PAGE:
Scientists blaming pesticides for bee deaths may be biased, entomologist says

Scientists reporting on the increased rate of honey bee deaths are approaching studies with preconceived ideas that particular pesticides are to blame for colony collapses, according to an entomologist who carried out a number of surveys in the Mid-South.
Gus Lorenz, associate head of entomology at the University of Arkansas, said his research shows there is little risk to pollinators from neonicotinoid insecticides, including one of its class, the commonly used imidacloprids.
Lorenz said he backs the view of Henry Miller, a biomedical scientists and fellow at the Hoover Institution who argued that the number of commercial bee colonies - and the number of bees - has increased over the last decade since colony collapse disorder was first identified. .
“All the studies show steady increase in bee numbers, here, in Canada and across the world,” Lorenz told Crop Protection News.
Figures from the U.S. Department of Agriculture (USDA) indicate an increase in bee colonies since colony collapse disorder appeared on the radar in 2006. That year, there were 2.4 million colonies, compared to 2.7 million in 2014. These numbers come despite a reported winter death rate of 30 to 40 percent, including 45 percent in 2013, well above the historic rate of around 15 percent.
Researchers at the USDA and elsewhere said the reason the numbers are keeping steady is that beekeepers are working harder, and smarter.
While some studies have blame neonicotinoids for the increased rate in bee deaths, there is an growing body of work that argues the varroa mite, which likely migrated to the United States in the 1980s, is the key culprit.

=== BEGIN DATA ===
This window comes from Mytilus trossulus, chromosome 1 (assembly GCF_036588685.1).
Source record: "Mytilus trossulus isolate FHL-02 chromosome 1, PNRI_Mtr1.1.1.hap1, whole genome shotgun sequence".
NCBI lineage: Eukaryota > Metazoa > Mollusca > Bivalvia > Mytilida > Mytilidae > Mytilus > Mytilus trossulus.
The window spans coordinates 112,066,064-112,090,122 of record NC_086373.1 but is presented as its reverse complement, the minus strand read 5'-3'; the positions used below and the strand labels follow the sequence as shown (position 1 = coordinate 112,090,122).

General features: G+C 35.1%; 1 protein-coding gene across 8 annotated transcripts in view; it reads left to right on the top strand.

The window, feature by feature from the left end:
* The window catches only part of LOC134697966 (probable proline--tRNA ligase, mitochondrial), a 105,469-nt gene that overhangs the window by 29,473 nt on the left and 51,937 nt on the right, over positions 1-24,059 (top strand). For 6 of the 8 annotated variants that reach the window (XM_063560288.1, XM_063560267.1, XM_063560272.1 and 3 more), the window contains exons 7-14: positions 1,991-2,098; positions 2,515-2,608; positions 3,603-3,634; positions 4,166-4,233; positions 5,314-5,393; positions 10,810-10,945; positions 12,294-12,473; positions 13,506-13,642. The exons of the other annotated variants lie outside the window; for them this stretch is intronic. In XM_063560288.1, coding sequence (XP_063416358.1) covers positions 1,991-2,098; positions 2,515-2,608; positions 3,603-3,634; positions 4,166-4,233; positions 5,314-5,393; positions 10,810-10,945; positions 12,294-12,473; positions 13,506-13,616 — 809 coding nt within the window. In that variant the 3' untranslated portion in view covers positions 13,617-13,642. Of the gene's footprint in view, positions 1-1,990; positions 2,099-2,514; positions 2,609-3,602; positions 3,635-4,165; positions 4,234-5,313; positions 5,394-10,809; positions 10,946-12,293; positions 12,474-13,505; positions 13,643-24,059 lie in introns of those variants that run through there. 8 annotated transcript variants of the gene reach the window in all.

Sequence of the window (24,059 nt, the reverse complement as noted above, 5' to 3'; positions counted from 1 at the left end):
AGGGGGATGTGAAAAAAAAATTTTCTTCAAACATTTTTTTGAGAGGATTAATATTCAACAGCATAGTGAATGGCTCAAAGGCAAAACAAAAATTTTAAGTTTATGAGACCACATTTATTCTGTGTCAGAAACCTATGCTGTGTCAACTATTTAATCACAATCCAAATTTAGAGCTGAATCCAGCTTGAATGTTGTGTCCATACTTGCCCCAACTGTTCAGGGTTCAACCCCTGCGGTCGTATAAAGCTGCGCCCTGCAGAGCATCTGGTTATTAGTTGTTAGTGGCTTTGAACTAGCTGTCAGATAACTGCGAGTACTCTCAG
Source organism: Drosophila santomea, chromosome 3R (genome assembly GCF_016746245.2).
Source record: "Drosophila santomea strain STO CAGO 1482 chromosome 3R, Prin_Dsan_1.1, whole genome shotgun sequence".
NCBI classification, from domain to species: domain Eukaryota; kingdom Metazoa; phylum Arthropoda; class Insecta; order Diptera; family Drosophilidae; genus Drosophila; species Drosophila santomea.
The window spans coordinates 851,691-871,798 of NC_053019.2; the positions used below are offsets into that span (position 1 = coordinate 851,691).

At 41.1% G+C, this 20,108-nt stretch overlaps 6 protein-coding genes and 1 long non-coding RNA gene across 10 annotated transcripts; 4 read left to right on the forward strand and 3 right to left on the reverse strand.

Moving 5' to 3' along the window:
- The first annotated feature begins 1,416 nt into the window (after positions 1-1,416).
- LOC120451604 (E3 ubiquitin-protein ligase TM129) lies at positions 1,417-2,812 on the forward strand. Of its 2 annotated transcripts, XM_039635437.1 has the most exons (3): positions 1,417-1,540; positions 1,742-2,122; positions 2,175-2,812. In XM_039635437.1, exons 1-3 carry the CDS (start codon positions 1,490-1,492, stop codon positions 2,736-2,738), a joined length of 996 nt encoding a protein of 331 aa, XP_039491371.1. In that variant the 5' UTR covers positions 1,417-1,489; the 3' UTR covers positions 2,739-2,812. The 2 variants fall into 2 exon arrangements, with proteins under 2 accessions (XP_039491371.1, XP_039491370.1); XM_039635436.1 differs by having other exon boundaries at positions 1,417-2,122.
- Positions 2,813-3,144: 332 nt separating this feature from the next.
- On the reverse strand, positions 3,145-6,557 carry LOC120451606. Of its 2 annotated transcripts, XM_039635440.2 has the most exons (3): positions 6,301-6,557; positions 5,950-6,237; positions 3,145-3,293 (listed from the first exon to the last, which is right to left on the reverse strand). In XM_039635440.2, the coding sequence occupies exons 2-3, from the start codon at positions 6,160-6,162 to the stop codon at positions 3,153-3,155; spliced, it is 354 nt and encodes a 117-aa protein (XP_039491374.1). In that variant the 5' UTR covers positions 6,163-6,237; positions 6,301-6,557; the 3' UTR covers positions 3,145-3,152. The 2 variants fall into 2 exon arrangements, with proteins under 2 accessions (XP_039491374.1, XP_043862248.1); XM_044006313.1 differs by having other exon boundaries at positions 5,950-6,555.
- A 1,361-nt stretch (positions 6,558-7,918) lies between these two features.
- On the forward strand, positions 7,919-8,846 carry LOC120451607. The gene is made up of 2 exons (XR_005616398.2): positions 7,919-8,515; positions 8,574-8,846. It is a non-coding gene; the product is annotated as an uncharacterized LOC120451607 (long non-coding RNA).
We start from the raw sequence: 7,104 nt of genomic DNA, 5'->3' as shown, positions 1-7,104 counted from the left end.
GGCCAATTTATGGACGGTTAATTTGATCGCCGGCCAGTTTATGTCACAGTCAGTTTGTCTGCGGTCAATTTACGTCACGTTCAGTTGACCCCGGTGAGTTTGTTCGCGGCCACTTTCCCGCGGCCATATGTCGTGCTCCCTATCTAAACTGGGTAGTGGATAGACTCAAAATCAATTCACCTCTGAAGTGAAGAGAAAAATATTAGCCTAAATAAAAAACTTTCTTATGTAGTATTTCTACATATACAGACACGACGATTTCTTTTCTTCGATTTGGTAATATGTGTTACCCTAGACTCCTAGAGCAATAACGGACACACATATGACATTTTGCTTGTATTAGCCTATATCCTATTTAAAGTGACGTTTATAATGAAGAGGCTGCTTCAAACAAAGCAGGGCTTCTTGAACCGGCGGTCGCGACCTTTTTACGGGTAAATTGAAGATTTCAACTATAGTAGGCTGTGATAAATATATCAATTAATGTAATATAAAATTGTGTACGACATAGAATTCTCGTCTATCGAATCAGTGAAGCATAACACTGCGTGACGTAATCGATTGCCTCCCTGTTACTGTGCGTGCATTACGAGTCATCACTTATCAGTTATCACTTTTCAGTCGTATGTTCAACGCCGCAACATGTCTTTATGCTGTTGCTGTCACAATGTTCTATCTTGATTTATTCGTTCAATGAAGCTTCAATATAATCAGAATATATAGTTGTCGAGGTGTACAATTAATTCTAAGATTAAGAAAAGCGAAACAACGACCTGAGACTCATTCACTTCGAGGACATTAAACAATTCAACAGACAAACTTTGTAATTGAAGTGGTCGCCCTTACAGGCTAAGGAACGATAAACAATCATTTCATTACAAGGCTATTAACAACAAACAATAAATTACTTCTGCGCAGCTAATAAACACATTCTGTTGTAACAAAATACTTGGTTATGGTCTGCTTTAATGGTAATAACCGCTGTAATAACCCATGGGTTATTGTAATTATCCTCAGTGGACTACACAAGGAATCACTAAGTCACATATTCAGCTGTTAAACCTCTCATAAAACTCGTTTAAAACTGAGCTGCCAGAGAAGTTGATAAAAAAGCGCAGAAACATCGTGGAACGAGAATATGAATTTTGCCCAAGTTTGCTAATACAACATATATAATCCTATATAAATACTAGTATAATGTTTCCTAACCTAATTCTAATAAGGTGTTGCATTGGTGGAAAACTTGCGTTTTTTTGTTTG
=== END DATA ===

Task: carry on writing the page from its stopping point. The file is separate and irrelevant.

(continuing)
Dr. Dennis vanEngelsdorp, a University of Maryland entomologist and one of country’s leading experts on honey bees and colony collapses, said the varroa mite is the largest threat to bees.
“We don’t find levels of neonicotinoids that are indicative of widespread exposure or harm,” vanEngelsdorp told Time magazine in April.
Lorenz said he and others began studying the potential effect of the pesticides on honey bees because of the importance of neonicotonoids to farmers and to corn, soy bean and rice, in the Mid-South. Pests such as the extremely hard to control rice water weevil are best managed by the neonocotonoids.
“People started questioning the negative effect of neonicotonoids and we were concerned,” Lorenz said. “We were concerned about this impact and wanted to know the truth, so initiated this study.“
A two-year study of hives in a 2.5-mile radius of acreage treated with neonicotonoids revealed the bees were fine, that the pesticides had little effect. Lorenz conceded crops such as corn, soy bean and rice do not depend on the honey bees for pollination. 
A second study introduced sugar water laced with imidacloprids into hives in amounts that should have been lethal. Again, this had little effect on the bees, Lorenz said.
Lorenz believes that some scientists approach the study of honey bees and colony collapse with preconceived notions that pesticides are largely to blame and different studies give different reasons for why that might be the case.
Chronic toxicity was blamed, then it was neonicotonoids that caused the bees to lose their way back to the hive, Lorenz said, adding that the latest study claims the pesticides have impacted reproductive behavior.
A study in Europe, where neonicotonoids are banned, found that male bees, or drones, produced 39 percent less sperm than those not exposed to the pesticides.

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